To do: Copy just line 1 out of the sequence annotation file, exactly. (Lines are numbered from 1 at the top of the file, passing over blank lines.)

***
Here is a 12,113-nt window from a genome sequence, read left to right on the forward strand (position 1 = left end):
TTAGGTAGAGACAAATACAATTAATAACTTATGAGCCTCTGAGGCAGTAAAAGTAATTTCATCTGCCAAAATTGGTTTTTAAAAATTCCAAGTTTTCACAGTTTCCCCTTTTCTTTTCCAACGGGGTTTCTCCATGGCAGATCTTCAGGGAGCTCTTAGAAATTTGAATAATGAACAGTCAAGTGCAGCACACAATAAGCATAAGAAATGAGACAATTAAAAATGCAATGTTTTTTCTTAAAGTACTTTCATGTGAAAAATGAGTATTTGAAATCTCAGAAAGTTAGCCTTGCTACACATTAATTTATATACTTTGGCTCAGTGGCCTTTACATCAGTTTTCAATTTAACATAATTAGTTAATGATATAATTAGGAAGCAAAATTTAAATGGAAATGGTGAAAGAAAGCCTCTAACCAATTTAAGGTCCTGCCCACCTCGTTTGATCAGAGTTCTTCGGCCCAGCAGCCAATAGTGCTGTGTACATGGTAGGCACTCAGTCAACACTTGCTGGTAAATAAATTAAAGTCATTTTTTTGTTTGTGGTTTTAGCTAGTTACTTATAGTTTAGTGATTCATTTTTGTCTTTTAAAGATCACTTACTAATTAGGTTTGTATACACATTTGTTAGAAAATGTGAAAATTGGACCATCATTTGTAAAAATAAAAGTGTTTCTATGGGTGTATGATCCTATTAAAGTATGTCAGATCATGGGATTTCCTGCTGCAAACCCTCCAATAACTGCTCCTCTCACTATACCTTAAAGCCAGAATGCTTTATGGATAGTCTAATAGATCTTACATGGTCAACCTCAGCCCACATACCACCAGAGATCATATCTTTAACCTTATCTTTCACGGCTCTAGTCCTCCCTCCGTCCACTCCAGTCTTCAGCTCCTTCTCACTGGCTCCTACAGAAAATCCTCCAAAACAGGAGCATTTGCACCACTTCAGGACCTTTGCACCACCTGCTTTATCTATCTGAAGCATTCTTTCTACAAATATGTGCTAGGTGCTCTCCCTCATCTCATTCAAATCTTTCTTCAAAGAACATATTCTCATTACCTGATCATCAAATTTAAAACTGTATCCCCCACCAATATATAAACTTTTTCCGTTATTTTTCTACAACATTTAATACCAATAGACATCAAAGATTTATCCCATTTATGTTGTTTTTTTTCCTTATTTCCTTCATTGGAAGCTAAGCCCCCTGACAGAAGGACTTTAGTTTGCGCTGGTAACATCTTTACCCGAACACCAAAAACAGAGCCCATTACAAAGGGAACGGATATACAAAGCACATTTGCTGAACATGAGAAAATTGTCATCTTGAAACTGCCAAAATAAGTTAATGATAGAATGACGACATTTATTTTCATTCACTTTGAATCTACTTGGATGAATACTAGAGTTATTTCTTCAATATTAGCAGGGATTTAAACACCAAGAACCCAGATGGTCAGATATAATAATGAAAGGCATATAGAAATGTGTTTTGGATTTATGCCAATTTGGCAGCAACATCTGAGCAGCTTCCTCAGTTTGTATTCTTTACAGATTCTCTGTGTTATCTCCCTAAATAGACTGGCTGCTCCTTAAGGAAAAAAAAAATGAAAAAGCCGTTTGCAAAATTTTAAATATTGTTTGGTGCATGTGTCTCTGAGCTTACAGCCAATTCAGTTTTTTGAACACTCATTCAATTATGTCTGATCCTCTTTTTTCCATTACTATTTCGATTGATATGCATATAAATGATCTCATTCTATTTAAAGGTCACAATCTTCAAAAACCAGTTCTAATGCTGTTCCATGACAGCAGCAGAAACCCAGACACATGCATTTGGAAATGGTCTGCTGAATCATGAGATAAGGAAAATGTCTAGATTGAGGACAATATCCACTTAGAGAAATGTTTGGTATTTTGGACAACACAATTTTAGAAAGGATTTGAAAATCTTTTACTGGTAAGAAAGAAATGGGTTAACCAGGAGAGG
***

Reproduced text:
Here is a 12,113-nt window from a genome sequence, read left to right on the forward strand (position 1 = left end):